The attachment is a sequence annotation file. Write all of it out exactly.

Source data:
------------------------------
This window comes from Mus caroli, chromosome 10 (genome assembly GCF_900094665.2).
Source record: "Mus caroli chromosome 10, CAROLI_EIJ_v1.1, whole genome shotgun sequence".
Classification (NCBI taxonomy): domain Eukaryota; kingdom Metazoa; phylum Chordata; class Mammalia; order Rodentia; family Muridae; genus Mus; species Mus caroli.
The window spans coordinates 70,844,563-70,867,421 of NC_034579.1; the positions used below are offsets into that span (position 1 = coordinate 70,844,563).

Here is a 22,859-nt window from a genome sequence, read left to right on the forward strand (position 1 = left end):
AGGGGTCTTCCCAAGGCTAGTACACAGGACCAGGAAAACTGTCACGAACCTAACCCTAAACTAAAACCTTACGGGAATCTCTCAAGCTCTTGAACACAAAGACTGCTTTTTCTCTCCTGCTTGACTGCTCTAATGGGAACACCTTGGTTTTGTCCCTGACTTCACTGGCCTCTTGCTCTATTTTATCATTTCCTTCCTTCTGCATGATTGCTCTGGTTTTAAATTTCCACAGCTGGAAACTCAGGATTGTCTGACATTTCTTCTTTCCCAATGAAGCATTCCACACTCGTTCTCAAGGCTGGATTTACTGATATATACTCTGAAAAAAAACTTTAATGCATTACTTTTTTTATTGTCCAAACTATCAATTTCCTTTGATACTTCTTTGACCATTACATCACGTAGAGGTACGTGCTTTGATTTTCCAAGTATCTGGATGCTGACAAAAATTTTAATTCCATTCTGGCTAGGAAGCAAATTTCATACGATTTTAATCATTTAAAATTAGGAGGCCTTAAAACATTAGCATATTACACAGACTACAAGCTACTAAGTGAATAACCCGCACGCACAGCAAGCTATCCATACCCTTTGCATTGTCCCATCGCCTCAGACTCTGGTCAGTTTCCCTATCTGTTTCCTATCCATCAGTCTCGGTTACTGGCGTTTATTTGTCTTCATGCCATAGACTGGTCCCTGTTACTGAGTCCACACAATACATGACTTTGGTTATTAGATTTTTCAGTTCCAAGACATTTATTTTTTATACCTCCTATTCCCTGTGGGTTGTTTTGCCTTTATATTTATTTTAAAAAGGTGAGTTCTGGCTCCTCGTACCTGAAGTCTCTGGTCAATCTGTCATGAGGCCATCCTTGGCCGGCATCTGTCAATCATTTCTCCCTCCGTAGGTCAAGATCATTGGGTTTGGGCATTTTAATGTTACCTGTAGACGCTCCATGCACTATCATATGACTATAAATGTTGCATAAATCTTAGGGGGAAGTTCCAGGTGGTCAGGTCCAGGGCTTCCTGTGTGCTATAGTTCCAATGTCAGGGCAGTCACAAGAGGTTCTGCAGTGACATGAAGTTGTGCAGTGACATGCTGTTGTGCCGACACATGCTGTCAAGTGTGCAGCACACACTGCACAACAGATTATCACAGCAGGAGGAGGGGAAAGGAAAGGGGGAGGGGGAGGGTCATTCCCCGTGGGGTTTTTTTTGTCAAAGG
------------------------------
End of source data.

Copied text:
This window comes from Mus caroli, chromosome 10 (genome assembly GCF_900094665.2).
Source record: "Mus caroli chromosome 10, CAROLI_EIJ_v1.1, whole genome shotgun sequence".
Classification (NCBI taxonomy): domain Eukaryota; kingdom Metazoa; phylum Chordata; class Mammalia; order Rodentia; family Muridae; genus Mus; species Mus caroli.
The window spans coordinates 70,844,563-70,867,421 of NC_034579.1; the positions used below are offsets into that span (position 1 = coordinate 70,844,563).

Here is a 22,859-nt window from a genome sequence, read left to right on the forward strand (position 1 = left end):
AGGGGTCTTCCCAAGGCTAGTACACAGGACCAGGAAAACTGTCACGAACCTAACCCTAAACTAAAACCTTACGGGAATCTCTCAAGCTCTTGAACACAAAGACTGCTTTTTCTCTCCTGCTTGACTGCTCTAATGGGAACACCTTGGTTTTGTCCCTGACTTCACTGGCCTCTTGCTCTATTTTATCATTTCCTTCCTTCTGCATGATTGCTCTGGTTTTAAATTTCCACAGCTGGAAACTCAGGATTGTCTGACATTTCTTCTTTCCCAATGAAGCATTCCACACTCGTTCTCAAGGCTGGATTTACTGATATATACTCTGAAAAAAAACTTTAATGCATTACTTTTTTTATTGTCCAAACTATCAATTTCCTTTGATACTTCTTTGACCATTACATCACGTAGAGGTACGTGCTTTGATTTTCCAAGTATCTGGATGCTGACAAAAATTTTAATTCCATTCTGGCTAGGAAGCAAATTTCATACGATTTTAATCATTTAAAATTAGGAGGCCTTAAAACATTAGCATATTACACAGACTACAAGCTACTAAGTGAATAACCCGCACGCACAGCAAGCTATCCATACCCTTTGCATTGTCCCATCGCCTCAGACTCTGGTCAGTTTCCCTATCTGTTTCCTATCCATCAGTCTCGGTTACTGGCGTTTATTTGTCTTCATGCCATAGACTGGTCCCTGTTACTGAGTCCACACAATACATGACTTTGGTTATTAGATTTTTCAGTTCCAAGACATTTATTTTTTATACCTCCTATTCCCTGTGGGTTGTTTTGCCTTTATATTTATTTTAAAAAGGTGAGTTCTGGCTCCTCGTACCTGAAGTCTCTGGTCAATCTGTCATGAGGCCATCCTTGGCCGGCATCTGTCAATCATTTCTCCCTCCGTAGGTCAAGATCATTGGGTTTGGGCATTTTAATGTTACCTGTAGACGCTCCATGCACTATCATATGACTATAAATGTTGCATAAATCTTAGGGGGAAGTTCCAGGTGGTCAGGTCCAGGGCTTCCTGTGTGCTATAGTTCCAATGTCAGGGCAGTCACAAGAGGTTCTGCAGTGACATGAAGTTGTGCAGTGACATGCTGTTGTGCCGACACATGCTGTCAAGTGTGCAGCACACACTGCACAACAGATTATCACAGCAGGAGGAGGGGAAAGGAAAGGGGGAGGGGGAGGGTCATTCCCCGTGGGGTTTTTTTTGTCAAAGG